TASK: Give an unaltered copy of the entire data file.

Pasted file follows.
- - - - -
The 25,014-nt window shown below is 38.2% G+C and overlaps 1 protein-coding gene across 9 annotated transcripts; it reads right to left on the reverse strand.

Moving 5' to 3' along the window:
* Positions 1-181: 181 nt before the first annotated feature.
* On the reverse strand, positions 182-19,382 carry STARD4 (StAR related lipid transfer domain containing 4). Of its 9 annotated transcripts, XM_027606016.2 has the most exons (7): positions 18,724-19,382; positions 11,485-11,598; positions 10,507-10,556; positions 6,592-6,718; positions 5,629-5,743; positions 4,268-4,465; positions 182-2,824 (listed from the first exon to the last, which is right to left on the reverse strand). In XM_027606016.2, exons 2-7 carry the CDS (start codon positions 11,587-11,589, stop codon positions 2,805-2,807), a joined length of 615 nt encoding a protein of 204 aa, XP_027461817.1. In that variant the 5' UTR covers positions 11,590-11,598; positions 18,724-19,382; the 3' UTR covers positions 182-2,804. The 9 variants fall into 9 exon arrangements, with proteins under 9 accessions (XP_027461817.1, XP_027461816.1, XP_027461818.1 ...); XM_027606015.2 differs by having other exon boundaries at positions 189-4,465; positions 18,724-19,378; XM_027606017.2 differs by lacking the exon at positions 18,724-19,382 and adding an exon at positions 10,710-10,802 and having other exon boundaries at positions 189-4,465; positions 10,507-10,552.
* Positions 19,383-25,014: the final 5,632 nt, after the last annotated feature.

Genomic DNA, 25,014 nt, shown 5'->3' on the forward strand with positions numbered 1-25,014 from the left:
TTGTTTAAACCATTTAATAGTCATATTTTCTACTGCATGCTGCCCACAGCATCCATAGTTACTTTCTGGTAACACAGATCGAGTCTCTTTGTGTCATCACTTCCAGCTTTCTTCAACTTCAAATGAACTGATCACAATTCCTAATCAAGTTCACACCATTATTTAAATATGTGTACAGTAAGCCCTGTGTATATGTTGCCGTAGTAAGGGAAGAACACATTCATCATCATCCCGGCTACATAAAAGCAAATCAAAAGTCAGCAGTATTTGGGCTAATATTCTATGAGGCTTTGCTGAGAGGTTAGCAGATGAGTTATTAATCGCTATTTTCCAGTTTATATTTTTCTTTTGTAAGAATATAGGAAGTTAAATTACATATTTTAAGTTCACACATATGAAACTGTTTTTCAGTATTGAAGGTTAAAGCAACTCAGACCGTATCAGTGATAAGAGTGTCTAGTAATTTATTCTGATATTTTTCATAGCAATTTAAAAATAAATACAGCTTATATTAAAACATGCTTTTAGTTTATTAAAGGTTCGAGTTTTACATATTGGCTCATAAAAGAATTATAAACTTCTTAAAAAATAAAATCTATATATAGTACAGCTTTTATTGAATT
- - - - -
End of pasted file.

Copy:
The 25,014-nt window shown below is 38.2% G+C and overlaps 1 protein-coding gene across 9 annotated transcripts; it reads right to left on the reverse strand.

Moving 5' to 3' along the window:
* Positions 1-181: 181 nt before the first annotated feature.
* On the reverse strand, positions 182-19,382 carry STARD4 (StAR related lipid transfer domain containing 4). Of its 9 annotated transcripts, XM_027606016.2 has the most exons (7): positions 18,724-19,382; positions 11,485-11,598; positions 10,507-10,556; positions 6,592-6,718; positions 5,629-5,743; positions 4,268-4,465; positions 182-2,824 (listed from the first exon to the last, which is right to left on the reverse strand). In XM_027606016.2, exons 2-7 carry the CDS (start codon positions 11,587-11,589, stop codon positions 2,805-2,807), a joined length of 615 nt encoding a protein of 204 aa, XP_027461817.1. In that variant the 5' UTR covers positions 11,590-11,598; positions 18,724-19,382; the 3' UTR covers positions 182-2,804. The 9 variants fall into 9 exon arrangements, with proteins under 9 accessions (XP_027461817.1, XP_027461816.1, XP_027461818.1 ...); XM_027606015.2 differs by having other exon boundaries at positions 189-4,465; positions 18,724-19,378; XM_027606017.2 differs by lacking the exon at positions 18,724-19,382 and adding an exon at positions 10,710-10,802 and having other exon boundaries at positions 189-4,465; positions 10,507-10,552.
* Positions 19,383-25,014: the final 5,632 nt, after the last annotated feature.

Genomic DNA, 25,014 nt, shown 5'->3' on the forward strand with positions numbered 1-25,014 from the left:
TTGTTTAAACCATTTAATAGTCATATTTTCTACTGCATGCTGCCCACAGCATCCATAGTTACTTTCTGGTAACACAGATCGAGTCTCTTTGTGTCATCACTTCCAGCTTTCTTCAACTTCAAATGAACTGATCACAATTCCTAATCAAGTTCACACCATTATTTAAATATGTGTACAGTAAGCCCTGTGTATATGTTGCCGTAGTAAGGGAAGAACACATTCATCATCATCCCGGCTACATAAAAGCAAATCAAAAGTCAGCAGTATTTGGGCTAATATTCTATGAGGCTTTGCTGAGAGGTTAGCAGATGAGTTATTAATCGCTATTTTCCAGTTTATATTTTTCTTTTGTAAGAATATAGGAAGTTAAATTACATATTTTAAGTTCACACATATGAAACTGTTTTTCAGTATTGAAGGTTAAAGCAACTCAGACCGTATCAGTGATAAGAGTGTCTAGTAATTTATTCTGATATTTTTCATAGCAATTTAAAAATAAATACAGCTTATATTAAAACATGCTTTTAGTTTATTAAAGGTTCGAGTTTTACATATTGGCTCATAAAAGAATTATAAACTTCTTAAAAAATAAAATCTATATATAGTACAGCTTTTATTGAATT